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When Loyalty vs. Integrity...

Every time we do a leadership class or training, we talk about traits of a good leader, and inevitably "integrity" and "loyalty" are almost always traits that are mentioned. In and by themselves, these are fantastic traits, not just for leaders, but as followers and team members. But these positive traits, when pitted against each other can become dysfunctional.

Here's and example of one organization we worked with. Obviously, the real name of the organization has been changed to preserve confidentiality, but the circumstances are all too real. Consider the “ACME Organization” which has three distinct teams (A, B, and C) whose members always work only with their own team members and not with anyone from the other teams. Each team is equally qualified and capable to complete the mission and functions of the

organization, and when clients are asked, they can't specifically tell the difference in service level or quality from one team performance to the other. So the performance seen by the clientele is always the same, and that was reported as good.

However when they are brought together to try to work on “organization-wide” problems, or conditions of focus, they start to complain about the other team’s members, start accusing the other teams, and even refuse to work with members of the other teams. In extreme cases there is evidence of sabotage to each other.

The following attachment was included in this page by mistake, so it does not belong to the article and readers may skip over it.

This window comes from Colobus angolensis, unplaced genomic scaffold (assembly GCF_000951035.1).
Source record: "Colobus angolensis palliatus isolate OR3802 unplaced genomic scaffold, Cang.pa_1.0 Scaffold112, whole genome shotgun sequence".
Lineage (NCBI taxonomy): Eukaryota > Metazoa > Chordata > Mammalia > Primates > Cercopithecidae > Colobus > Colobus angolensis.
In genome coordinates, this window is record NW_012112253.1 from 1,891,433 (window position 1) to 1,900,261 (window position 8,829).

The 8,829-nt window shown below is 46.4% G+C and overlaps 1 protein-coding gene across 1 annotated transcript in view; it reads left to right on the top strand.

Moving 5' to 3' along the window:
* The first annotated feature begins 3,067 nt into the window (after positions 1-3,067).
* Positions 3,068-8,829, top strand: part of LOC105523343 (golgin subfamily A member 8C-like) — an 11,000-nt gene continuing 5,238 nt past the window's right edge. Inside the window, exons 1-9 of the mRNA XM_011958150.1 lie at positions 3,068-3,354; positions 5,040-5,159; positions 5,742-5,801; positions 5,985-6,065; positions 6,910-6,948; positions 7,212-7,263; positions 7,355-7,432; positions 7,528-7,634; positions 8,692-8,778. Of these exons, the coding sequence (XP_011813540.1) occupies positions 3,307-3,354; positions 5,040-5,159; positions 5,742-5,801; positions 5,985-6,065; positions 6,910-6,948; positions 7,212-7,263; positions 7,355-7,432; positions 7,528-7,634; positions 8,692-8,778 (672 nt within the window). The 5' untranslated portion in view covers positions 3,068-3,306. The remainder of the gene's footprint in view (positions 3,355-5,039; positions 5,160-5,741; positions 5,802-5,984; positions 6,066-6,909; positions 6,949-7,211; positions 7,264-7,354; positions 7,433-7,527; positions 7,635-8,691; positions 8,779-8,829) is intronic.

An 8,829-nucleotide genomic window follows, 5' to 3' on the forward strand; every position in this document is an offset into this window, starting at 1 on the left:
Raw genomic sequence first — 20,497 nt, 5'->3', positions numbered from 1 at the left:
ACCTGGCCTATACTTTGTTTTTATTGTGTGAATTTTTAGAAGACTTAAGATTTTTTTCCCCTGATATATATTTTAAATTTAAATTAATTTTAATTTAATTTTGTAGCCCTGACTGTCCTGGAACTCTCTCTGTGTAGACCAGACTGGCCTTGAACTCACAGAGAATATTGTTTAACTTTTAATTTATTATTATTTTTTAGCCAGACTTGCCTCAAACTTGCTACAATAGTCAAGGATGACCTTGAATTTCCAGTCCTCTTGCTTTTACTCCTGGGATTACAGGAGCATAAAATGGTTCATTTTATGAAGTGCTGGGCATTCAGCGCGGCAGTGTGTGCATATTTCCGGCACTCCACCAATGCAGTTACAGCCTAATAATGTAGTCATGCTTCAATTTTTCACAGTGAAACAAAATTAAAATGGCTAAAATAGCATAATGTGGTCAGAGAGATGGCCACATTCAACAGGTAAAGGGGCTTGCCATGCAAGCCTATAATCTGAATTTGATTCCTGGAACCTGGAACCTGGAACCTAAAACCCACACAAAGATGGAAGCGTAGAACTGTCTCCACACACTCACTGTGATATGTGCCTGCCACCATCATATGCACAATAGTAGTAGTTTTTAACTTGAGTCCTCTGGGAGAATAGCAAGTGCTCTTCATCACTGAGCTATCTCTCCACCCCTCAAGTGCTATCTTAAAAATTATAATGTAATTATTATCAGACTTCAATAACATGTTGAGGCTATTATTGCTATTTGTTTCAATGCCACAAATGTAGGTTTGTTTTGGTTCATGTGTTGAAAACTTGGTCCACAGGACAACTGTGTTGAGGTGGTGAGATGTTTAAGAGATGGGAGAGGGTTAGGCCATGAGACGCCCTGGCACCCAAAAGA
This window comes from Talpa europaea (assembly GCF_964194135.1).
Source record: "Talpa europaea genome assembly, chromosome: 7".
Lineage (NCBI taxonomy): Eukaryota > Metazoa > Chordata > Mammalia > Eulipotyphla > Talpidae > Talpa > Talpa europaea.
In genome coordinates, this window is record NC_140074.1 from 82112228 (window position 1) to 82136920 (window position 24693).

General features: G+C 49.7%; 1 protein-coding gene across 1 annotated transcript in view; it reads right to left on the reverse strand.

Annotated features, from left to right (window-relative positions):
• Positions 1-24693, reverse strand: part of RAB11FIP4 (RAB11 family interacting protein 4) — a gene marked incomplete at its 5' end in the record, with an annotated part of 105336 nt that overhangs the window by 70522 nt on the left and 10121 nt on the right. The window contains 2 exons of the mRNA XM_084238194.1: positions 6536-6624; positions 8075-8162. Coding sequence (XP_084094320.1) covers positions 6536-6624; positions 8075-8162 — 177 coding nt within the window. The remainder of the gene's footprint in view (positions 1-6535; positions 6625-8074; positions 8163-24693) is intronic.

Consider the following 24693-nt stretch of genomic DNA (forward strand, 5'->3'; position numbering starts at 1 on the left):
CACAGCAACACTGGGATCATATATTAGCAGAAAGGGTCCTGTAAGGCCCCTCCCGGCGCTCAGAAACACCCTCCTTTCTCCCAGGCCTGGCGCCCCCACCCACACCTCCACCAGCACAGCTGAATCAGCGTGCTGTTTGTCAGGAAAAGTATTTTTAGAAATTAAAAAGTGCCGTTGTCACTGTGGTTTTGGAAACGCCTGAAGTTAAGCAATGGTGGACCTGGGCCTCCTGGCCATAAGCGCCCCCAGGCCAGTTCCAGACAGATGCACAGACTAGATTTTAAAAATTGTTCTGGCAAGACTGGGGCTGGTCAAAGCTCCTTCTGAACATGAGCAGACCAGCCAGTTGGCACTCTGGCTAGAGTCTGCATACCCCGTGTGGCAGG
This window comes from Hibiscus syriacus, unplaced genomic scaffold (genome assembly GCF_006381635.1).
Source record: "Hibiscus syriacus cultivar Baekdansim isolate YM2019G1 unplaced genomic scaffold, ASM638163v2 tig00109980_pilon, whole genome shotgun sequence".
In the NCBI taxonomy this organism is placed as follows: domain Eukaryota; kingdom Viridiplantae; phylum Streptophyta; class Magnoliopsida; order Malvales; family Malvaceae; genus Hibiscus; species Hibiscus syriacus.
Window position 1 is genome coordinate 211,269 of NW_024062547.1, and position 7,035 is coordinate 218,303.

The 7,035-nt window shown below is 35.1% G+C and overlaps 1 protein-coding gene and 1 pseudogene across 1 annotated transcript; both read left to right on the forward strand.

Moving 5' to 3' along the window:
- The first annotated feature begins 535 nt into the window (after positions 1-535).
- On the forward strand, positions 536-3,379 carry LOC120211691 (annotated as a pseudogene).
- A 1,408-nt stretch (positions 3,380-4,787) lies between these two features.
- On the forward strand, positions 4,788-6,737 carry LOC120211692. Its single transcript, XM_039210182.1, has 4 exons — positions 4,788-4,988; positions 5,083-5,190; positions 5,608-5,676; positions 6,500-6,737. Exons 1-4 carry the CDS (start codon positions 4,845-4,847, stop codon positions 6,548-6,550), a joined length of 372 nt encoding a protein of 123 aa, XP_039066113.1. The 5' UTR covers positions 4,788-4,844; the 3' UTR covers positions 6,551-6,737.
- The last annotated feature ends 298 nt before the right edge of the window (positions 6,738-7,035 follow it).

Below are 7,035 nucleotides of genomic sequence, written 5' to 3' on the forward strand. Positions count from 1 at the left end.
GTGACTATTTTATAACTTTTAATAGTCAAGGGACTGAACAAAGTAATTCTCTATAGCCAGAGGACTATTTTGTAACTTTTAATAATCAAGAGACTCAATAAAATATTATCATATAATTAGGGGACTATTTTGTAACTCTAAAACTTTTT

A secondary factor is the team leaders work only with their team and also don't interact with the other teams unless they absolutely are forced by circumstances, which may or may not encourage interaction of the teams, and may also support their team's position. Another factor to consider was that two of the three team leaders didn't like each other. Primarily caused by loyalty to each other on their teams, the members of the individual teams didn't recognize that the integrity of the organization was at risk because of the unwillingness of the teams to work together.

Let's take a look at how this can happen...

  • Loyalty is a quality of being loyal, faithfulness to commitments or obligations, faithful adherence to a person or cause. When we consider being loyal, we are choosing to maintain our faithfulness to our commitments or obligations. This is usually a good trait and something that we teach our children and grandchildren as a noble way of behaving. This is an "instrumental value," meaning it is how we want to treat others and want to be treated.

  • Integrity is adherence to moral and ethical principles; soundness of moral character, of being whole, entire, or undiminished, a sound, unimpaired, or perfect condition. Likewise, having integrity in yourself, your organization, your ethics is also a positive trait. Integrity can be either an instrumental value, or a "terminal value," meaning how we want the end state to be...whole, complete, sound, etc.

THE CONDITION OF FOCUS: Both are equally noble in themselves, but when pitted against each other, people are made to choose between being loyal (usually to a person or team, group, etc.), and having integrity (usually to the organization).

HOW IT HAPPENS: As members of the organization, if the team members are very cohesive, either by more frequent interaction, longevity of interaction or assignment, or any other possible reasons, and there is little or no interaction or communication between the teams, then they are ripe for dysfunctional loyalty. If there is no change by either the teams, or intervention by the team leaders or organizational leader, then the organization has become dysfunctional and fractured into multiple mini-organizations that are more focused on their own goals, rather than the goals of the organization. With this fracturing the entire organization is at risk of structural collapse, in essence it has lost its integrity.